They stared at each other. It was tense, and weirdly slightly funny.

"Yeah but," Collingswood said cautiously. "Only, it's not totally admirable, is it, given that it's total fucking bollocks."

They stared some more.

"Well," Vardy said. "That is true. I would have to concede that, unfortunately." Neither of them laughed, but they could have done.

And that's your argument for rationalism, by way of a book about squid gods. Honestly, with the playing field wide open like this, Kraken gets a little overstuffed at times. Mieville's clearly enjoying himself, stewing together all the ideas and pop cultural references he no doubt couldn't use in either Bas-Lag or The City and the City, but there are a few times toward the end when the double-crosses and twists become more exhausting than confusing.

But hey: it's about time that someone tried to bring some intelligence to a sub-genre that's the pulp of our age, isn't it? When the bookshelves are groaning under the weight of mopey vampires, brooding werewolves, and the sexy men and women who love/kill them, isn't it nice that someone can step in, say "well, this is a bit ridiculous, so let's see how far it can go?" If it sometimes wanders on its way up to 11, maybe it abuses the italics a little bit and has more fun with squid puns than is strictly necessary... well, speaking personally, that's a price I'm willing to pay.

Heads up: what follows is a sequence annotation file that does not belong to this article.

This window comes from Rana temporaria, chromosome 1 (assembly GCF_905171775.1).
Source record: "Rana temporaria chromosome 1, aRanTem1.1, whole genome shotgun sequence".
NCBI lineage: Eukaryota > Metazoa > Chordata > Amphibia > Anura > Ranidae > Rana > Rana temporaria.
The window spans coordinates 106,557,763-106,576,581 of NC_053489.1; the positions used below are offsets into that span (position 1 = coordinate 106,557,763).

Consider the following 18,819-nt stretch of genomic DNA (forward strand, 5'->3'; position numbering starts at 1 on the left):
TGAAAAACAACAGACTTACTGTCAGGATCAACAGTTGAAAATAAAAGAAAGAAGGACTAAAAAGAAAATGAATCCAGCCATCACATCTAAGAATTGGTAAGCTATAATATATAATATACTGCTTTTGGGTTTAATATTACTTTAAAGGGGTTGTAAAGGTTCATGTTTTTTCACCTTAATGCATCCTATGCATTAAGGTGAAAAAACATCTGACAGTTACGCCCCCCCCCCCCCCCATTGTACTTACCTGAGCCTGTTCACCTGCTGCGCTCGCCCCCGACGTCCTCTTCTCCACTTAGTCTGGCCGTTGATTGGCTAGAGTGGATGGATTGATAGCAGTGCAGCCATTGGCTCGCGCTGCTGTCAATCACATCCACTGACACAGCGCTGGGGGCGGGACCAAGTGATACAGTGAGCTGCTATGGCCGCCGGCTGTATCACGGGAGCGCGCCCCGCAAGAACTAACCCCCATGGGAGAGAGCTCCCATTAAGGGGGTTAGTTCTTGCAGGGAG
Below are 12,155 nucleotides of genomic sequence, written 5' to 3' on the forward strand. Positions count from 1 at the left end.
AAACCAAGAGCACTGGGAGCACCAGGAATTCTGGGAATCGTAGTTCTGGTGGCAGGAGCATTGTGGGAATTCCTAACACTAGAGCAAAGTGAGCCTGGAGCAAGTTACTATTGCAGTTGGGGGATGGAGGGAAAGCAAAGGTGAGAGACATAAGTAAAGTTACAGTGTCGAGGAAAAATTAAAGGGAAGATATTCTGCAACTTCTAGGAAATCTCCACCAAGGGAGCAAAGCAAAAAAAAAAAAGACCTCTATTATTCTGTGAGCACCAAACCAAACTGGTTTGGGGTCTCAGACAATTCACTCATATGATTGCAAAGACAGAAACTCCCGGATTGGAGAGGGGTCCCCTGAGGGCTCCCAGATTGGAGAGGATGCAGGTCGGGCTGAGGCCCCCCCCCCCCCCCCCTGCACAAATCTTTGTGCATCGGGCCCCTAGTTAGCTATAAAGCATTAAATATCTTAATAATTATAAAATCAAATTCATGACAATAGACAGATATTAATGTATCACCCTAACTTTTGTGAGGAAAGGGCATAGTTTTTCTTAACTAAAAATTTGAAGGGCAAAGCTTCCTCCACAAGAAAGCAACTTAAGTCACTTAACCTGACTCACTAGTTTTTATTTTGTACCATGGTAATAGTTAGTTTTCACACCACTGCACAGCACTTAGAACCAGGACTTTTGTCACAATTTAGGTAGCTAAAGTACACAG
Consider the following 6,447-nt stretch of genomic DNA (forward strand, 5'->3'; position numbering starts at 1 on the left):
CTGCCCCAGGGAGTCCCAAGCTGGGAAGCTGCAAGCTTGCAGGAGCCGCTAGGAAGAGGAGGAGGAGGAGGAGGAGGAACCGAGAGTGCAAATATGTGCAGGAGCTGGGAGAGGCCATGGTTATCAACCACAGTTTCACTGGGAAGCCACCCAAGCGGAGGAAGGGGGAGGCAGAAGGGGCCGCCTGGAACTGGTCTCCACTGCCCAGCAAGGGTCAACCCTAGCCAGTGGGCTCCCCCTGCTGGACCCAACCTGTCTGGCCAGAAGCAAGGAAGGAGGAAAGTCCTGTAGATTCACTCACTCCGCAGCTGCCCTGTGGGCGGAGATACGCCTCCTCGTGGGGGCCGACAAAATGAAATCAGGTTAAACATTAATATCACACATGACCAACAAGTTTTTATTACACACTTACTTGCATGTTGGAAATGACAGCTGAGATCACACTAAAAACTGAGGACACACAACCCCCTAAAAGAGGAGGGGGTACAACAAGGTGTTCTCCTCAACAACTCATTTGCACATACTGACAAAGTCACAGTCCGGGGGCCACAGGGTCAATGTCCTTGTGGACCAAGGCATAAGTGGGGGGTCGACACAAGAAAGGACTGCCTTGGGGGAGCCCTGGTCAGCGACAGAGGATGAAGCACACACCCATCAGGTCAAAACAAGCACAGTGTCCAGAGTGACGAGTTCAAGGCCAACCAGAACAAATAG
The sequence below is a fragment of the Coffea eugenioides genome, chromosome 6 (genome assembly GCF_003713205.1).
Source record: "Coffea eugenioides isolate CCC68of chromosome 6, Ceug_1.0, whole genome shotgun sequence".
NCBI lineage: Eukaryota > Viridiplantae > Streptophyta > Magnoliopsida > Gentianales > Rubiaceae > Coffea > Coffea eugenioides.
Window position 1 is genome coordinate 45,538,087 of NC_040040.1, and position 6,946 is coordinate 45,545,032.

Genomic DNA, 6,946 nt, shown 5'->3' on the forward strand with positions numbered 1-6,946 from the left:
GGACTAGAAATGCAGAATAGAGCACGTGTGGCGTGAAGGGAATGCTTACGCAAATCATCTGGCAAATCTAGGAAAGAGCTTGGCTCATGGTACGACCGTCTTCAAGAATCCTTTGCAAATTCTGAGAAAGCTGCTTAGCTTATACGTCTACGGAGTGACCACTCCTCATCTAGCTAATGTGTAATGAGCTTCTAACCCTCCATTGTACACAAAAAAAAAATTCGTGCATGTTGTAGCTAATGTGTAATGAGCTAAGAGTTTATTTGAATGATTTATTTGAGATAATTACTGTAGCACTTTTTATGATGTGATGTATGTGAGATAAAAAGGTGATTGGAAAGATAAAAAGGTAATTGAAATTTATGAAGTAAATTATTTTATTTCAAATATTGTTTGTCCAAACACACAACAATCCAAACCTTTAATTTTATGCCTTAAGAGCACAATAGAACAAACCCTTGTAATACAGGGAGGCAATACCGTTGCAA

June 16, 2010

Filed under: fiction»reviews»kindle

Digital Bookshelf: Grim Edition

It's been a little over six months since the last time I looked over my Kindle reading list. During that time, Amazon and the publishing industry got into an enormous brawl, books were pulled, books were restored at higher prices, and as a result my reading habits may have slowed a little. I've glanced from time to time at other reading hardware, I've used my phone to run through a few titles from Feedbooks, but the e-ink and the selection on the Kindle are still a powerful combination. It's still, for now, my favorite way to read.

So here's the highlights: